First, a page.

What is your proudest moment as a Swedish speaker?

Every time I speak Swedish in shops or restaurants and the other person doesn’t switch to English to talk to me. And also being quite good at answering the questions from the TV show “På spåret” despite the language being difficult for my current level.

Can you recommend any Swedish books that are good for learning Swedish? (Could be course books, grammar books, novels, or children’s books – anything!)

I enjoy learning with the Rivstart textbooks, they help you practice all of the skills in a balanced way. I like that the textbook is all in Swedish and that it gives ideas for conversation and discussion in each chapter. To keep my inner grammar-geek happy, I use Form i Fokus to review and get extra practice in tricky grammar topics.

Can you recommend any online/media resources for learning Swedish?

There are a few good courses for Swedish on Memrise. I would also recommend Babbel if you want to have more grammar explanations and examples. The website learningswedish.se is another tool I like, as well as the podcast Sfipodd.se if you want to hear some natural Swedish.

Do you have any other advice for future, budding Swedish learners?

Pick a few resources based on your needs and stick with them. There are always new apps and tools, but when you want to try everything the risk is to get overwhelmed instead. Study a little bit every day, it works better than having one 5-hour session once a week. Find activities that you enjoy and get to know a bit about the Swedish culture, discover things that make you passionate about it. Without a strong drive it’s easy to lose motivation, so keep reminding yourself every day why you’re learning. Lycka till!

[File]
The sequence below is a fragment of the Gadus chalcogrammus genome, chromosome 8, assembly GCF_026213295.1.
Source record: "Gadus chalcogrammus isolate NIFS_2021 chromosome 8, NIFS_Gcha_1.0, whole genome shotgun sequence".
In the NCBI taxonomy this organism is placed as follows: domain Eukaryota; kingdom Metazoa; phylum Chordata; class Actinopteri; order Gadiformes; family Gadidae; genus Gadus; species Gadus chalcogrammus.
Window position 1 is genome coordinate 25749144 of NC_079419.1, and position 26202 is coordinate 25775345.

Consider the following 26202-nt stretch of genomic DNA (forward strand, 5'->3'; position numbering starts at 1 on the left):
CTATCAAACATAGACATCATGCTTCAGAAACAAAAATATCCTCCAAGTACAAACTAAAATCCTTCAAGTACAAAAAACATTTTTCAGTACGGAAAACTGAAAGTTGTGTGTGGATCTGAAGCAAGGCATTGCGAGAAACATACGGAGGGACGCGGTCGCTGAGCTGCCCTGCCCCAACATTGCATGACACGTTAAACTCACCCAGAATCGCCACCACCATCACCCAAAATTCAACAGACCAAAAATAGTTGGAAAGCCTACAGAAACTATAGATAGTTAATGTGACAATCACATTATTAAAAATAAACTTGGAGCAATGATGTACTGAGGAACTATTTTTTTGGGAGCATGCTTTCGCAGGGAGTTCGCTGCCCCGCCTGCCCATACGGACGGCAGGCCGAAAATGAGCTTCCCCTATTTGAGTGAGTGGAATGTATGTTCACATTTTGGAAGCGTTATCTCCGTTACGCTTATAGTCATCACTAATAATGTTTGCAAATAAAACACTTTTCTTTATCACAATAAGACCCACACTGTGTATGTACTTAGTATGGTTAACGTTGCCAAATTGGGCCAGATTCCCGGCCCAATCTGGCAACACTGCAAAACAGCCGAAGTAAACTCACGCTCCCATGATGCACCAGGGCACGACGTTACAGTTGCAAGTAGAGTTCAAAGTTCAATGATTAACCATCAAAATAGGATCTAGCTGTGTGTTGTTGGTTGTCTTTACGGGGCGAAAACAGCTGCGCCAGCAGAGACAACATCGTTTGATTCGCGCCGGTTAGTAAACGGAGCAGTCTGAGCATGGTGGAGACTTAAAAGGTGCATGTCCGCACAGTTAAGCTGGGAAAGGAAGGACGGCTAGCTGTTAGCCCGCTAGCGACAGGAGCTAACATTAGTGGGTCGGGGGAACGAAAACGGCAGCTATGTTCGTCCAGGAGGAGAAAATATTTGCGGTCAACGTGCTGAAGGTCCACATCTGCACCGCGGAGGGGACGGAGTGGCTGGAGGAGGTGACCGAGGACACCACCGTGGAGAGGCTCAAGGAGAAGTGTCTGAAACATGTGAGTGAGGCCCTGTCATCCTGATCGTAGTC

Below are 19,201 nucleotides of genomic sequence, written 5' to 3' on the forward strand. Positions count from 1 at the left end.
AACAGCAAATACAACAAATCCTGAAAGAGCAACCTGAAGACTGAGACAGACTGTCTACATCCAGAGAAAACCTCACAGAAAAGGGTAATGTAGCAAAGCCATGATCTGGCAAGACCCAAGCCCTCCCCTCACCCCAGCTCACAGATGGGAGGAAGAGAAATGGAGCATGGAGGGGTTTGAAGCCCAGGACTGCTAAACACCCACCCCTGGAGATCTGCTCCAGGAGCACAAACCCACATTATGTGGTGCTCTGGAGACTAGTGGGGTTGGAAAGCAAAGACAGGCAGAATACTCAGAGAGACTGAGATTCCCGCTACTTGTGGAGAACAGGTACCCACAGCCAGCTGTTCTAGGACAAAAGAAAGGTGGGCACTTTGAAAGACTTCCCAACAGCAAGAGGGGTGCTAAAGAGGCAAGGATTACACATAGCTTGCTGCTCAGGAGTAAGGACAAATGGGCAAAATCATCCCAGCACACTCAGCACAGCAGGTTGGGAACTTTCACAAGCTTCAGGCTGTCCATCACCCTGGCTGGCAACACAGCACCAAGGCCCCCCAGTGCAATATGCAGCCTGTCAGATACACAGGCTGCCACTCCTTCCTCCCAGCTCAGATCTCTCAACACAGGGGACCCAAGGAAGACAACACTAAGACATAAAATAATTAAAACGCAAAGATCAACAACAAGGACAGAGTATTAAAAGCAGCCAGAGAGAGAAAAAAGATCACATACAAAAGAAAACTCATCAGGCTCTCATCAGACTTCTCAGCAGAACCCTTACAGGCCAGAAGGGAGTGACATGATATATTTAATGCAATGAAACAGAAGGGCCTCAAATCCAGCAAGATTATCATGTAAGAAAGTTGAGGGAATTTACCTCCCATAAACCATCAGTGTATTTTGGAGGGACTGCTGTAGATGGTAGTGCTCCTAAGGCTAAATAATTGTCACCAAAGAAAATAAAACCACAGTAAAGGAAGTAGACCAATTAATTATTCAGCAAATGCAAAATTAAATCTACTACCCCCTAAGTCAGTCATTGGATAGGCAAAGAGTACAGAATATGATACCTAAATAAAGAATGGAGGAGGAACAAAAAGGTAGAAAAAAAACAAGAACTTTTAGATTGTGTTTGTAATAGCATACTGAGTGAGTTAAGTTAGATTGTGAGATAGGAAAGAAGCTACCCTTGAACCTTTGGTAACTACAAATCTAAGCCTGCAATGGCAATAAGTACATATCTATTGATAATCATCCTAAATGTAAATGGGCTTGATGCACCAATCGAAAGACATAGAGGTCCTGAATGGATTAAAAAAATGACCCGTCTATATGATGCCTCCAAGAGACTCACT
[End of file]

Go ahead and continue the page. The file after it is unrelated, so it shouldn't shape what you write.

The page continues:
Quick guide to Swedish weddings

Swedish wedding traditions

It’s summer in Sweden and that often means wedding season. In some ways, Swedish bröllop weddings can be quite different to weddings in other countries. So here’s your quick guide to Swedish traditions!

1. Bruden the bride and brudgummen the groom walk up the aisle together at the beginning of the ceremony. A bride walking in with her father is considered quite old-fashioned, and the Swedes don’t really like the idea of a woman being owned by a man. Therefore, it is quite common for the couple to walk in side by side.

2. Sometimes there is no maid of honour or best man. Some do have one or two brudtärnor bridesmaids, though, and perhaps a couple of marskalkar groomsmen.

3. At the reception, if lots of people tap their glasses, it doesn’t mean they want to make speeches.It means they want the bride and groom to kiss.

4. But you won’t go without speeches. Toastmasters will introduce each speech at the reception. All ten or twelve of them…

5. You’ll often receive a booklet at the reception with details about each guest, plus some fun bits about the couple, and song lyrics.

6. What happens on tour may not stay on tour. Because the hens and the stags will be giving a speech about each trip, and photos can (should?) be involved!

7. There will be songs. But don’t worry, there will be alcohol too!

8. There will be games. Mostly poking fun at the bride and groom. Audience participation (if only in the form of cheering) is mandatory.